Set during the doping scandal of the 1998 Tour de France, The Racer is a fictional story reflective of cycling culture at the time, in which the use of performance-enhancing drugs was a widespread open secret. But director and co-writer Kieron J. Walsh isn’t interested in social commentary, and there’s very little judgment here of the characters who turn to drugs to give themselves a competitive edge. The movie is a sympathetic portrait of one such character, veteran Belgian cyclist Dom Chabol (Louis Talpe), who relies on various substances to keep himself in racing shape at the advanced age of 38.
Dom is barely hanging on as a support rider, a member of a cycling team whose sole purpose is to boost the winning chances of the team’s leader. As another character puts it during a heated argument, Dom is a professional loser, long past the point of being able to function as a team leader himself. The movie is set during the first stages of the 1998 Tour, which were run in Ireland, not France, although the local culture isn’t particularly relevant, aside from a handful of scenes set in pubs. The members of Dom’s team hail from all over Europe, fluidly shifting among various languages as they communicate with each other.
As the movie begins, Dom is one step away from the end of his cycling career, without a contract or any job prospects for the next season and nearly cut from his team on the eve of the Tour’s start. He keeps going thanks largely to the support of the team’s trainer Sonny (Game of Thrones’ Iain Glen), a former cyclist who understands the demands of the sport. Sonny provides physical and emotional support for Dom, and Dom does the same for Italian team leader Tartare (Matteo Simoni), an arrogant, quick-tempered showboat who nevertheless suffers from deep insecurities. Dom literally puts Tartare to bed every night, talking him down from his fears about the next day’s race and leading him through visualization exercises.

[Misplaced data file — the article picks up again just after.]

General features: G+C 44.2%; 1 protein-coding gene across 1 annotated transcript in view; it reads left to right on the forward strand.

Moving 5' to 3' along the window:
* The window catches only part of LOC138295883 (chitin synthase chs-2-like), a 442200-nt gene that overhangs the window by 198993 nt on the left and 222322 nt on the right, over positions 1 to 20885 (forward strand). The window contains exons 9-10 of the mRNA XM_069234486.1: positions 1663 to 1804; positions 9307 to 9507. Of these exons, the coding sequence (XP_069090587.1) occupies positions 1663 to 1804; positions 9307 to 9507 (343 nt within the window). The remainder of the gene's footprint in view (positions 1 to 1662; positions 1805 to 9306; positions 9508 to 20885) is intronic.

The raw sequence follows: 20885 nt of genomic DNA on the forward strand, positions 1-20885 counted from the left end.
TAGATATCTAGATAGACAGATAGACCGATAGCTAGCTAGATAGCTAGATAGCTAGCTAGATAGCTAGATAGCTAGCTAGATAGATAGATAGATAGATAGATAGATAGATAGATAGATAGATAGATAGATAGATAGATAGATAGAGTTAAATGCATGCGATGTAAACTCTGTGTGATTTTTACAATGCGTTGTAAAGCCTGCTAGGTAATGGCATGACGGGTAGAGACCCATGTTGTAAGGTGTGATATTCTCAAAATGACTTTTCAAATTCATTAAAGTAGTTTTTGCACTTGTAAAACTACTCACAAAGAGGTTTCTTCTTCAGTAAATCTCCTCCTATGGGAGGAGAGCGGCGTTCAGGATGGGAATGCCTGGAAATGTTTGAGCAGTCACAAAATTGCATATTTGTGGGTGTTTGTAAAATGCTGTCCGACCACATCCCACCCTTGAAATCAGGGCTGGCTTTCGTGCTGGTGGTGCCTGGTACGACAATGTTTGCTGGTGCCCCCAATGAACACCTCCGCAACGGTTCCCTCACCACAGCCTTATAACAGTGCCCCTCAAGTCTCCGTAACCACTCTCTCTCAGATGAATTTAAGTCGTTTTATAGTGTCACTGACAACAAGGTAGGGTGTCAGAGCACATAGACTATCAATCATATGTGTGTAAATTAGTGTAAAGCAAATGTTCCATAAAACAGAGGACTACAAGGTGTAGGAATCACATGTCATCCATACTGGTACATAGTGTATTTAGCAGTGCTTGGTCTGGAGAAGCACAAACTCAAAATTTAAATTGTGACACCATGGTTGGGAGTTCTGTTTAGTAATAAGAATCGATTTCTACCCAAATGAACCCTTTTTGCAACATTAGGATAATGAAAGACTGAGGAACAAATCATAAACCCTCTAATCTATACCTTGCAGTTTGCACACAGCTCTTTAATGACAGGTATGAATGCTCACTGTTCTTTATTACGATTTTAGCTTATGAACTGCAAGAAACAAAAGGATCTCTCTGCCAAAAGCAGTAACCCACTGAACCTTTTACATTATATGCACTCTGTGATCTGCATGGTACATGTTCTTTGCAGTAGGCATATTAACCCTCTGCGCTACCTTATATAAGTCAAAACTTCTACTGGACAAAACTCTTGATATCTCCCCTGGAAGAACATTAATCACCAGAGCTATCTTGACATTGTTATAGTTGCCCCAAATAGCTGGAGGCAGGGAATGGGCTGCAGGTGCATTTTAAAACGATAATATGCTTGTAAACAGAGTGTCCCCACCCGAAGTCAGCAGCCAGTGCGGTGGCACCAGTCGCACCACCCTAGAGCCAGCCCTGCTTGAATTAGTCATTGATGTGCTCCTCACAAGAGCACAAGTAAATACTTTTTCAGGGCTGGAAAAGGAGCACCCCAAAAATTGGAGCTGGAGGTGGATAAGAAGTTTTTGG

Meanwhile, Dom neglects his own health, and during one brief health scare he connects with young race doctor Lynn Brennan (Tara Lee), who sees him as more than just a piece of meat to be exploited for team sponsorships. Their romance is a bit underdeveloped, but Talpe and Lee have strong chemistry, and the principled Lynn is more than just a shoulder for Dom to cry on. She challenges him and pushes him to do what’s right for himself, not just for the team. The real central relationship of the movie, though, is between Dom and Sonny, and Glen makes Sonny into a charismatic father figure while also hinting at his own inner turmoil and regrets.
Dom keeps most of his emotions bottled up (he barely reacts to a phone call giving him news of his father’s death), and he can sometimes come off as a little too inscrutable to anchor a movie, but Talpe gives him the right amount of vulnerability in key moments. The relatively small-scale production successfully conveys the scope of the Tour de France in the racing scenes, and even viewers who know nothing about cycling shouldn’t have trouble following the action. Walsh focuses the story on Dom’s personal journey rather than on winning a race, and there are no easy inspirational victories here.
That makes the ending a bit anticlimactic, not only competitively but also thematically, but overall The Racer is an affecting character study and a refreshingly low-key look at a topic that has repeatedly been sensationalized (thanks in part to the attention given to disgraced superstar Lance Armstrong). There are no easy answers for Dom, and the movie doesn’t provide him with any. All he can do is get back on his bike and ride another day.